California’s AB 1162, sponsored by Assemblymember Ash Kalra of San Jose, would ban hotels from using toiletry bottles under four ounces.

California lawmakers have set their sights on complimentary toiletry bottles that have long been a hotel tradition. Of course, some hospitality companies have already started ditching the little plastic bottles for more sustainable options.

The proposed legislation, AB 1162, would ban bottles smaller than four ounces and urge hotels to switch to bulk dispensers instead. Set to take effect in 2023, the bill, sponsored by Assemblymember Ash Kalra of San Jose, aims to reduce the amount of plastic sent to landfills and therefore into the environment.

“By not offering small bottles of personal care products, hotels, motels, and other lodging establishments can promote a more sustainable business and potentially reduce operating costs,” Kalra told a local news station. “AB 1162 will take meaningful action to curb single-use plastic consumption in the lodging industry and increase consumer awareness.”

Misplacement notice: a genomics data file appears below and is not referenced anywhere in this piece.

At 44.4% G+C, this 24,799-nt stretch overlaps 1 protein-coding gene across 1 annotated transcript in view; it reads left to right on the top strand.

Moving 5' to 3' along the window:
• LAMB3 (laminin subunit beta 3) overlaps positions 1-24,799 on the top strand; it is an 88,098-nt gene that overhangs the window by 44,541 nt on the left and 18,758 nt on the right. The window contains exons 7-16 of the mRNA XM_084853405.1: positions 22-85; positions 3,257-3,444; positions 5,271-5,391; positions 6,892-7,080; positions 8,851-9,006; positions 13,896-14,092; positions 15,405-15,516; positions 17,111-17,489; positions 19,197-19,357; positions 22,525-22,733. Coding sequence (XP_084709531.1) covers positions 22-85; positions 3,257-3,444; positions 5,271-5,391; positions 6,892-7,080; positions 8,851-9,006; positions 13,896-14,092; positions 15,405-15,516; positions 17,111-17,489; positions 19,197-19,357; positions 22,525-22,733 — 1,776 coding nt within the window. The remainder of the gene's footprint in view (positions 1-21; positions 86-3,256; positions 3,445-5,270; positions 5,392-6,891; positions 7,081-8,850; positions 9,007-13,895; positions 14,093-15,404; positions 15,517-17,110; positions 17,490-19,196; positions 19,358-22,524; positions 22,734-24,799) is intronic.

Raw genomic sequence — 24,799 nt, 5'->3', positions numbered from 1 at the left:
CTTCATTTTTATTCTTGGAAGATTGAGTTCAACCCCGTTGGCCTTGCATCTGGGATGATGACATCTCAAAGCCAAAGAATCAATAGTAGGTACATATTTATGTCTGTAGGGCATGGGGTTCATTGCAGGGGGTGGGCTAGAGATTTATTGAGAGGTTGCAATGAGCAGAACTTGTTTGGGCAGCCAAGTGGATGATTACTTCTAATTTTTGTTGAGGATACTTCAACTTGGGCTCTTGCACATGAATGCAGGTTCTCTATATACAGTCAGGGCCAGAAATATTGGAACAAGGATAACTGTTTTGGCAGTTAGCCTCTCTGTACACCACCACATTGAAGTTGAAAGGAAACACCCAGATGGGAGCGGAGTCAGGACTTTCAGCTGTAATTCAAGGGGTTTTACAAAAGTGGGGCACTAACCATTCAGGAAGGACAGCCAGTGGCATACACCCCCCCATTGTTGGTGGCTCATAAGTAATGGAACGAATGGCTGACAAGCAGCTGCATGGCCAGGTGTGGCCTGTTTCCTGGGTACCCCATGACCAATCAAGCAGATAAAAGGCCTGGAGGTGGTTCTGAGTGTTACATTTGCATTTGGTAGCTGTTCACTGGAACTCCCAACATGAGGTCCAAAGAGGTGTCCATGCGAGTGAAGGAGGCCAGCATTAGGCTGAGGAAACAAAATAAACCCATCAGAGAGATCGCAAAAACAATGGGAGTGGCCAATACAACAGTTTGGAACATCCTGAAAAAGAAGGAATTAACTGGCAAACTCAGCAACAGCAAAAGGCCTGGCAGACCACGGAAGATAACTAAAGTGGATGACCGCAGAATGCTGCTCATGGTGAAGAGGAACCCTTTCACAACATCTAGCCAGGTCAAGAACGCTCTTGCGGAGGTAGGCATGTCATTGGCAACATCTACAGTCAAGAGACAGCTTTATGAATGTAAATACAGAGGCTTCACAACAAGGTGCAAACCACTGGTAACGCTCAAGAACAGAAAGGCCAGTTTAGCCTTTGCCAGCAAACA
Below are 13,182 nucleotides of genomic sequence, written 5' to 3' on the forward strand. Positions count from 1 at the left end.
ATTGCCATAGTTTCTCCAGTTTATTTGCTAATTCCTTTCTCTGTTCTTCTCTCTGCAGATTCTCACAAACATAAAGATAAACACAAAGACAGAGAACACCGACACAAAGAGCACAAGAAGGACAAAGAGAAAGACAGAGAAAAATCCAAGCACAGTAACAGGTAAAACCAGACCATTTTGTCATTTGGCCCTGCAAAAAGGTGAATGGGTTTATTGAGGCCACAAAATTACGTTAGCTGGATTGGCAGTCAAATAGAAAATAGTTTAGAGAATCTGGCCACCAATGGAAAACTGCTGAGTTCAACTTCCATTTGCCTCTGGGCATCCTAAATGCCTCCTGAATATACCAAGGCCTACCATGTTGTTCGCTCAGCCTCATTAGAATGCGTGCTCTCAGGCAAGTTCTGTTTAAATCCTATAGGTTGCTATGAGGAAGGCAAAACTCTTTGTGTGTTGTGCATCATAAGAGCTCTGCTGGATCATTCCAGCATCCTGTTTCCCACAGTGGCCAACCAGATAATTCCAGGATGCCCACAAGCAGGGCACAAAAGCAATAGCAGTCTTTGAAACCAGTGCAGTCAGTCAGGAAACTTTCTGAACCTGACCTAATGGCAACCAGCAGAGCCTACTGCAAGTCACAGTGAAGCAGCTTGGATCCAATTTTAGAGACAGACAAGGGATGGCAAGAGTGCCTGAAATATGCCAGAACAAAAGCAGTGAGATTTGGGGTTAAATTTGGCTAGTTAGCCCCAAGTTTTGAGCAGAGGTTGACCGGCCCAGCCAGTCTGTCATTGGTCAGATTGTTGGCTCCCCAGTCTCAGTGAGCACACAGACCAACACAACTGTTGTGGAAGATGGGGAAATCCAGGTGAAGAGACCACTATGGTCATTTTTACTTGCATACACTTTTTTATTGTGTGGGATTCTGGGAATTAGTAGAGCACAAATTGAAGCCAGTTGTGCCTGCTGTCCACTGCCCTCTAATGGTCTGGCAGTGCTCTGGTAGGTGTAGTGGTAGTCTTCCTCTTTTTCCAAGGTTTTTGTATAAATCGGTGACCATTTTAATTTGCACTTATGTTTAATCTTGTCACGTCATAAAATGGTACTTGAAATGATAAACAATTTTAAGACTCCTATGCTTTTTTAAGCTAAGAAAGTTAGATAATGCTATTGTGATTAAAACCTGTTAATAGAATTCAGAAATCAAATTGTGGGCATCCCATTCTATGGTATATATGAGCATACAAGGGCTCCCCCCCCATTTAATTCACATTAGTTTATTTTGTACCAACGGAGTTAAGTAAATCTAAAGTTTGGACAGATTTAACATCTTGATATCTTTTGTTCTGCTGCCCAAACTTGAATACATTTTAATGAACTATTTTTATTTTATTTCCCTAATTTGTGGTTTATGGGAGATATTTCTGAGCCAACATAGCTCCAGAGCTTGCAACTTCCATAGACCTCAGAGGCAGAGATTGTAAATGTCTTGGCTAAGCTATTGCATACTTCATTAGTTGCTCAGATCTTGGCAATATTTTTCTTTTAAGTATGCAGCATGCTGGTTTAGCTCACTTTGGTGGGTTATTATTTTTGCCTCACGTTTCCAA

AB 1162 would become part of the California Integrated Waste Management Act of 1989, which also prohibits single-use plastic carryout bags at some stores and plastic straws in drinks at restaurants unless the customer asks for one. A local agency would inspect lodging properties to ensure compliance with the law one year before it takes effect, and penalties would range from a written warning for first time offenders to fines between $500 and $2,000.

Some companies are already moving away from the little bottles. For example, last year Marriott International replaced the little bottles with in-shower dispensers in around 450 select-service hotels in an effort to reduce waste. The company planned to install the new system at more than 1,500 hotels in North America, thus eliminating more than 35 million small plastic bottles from ending up in landfills.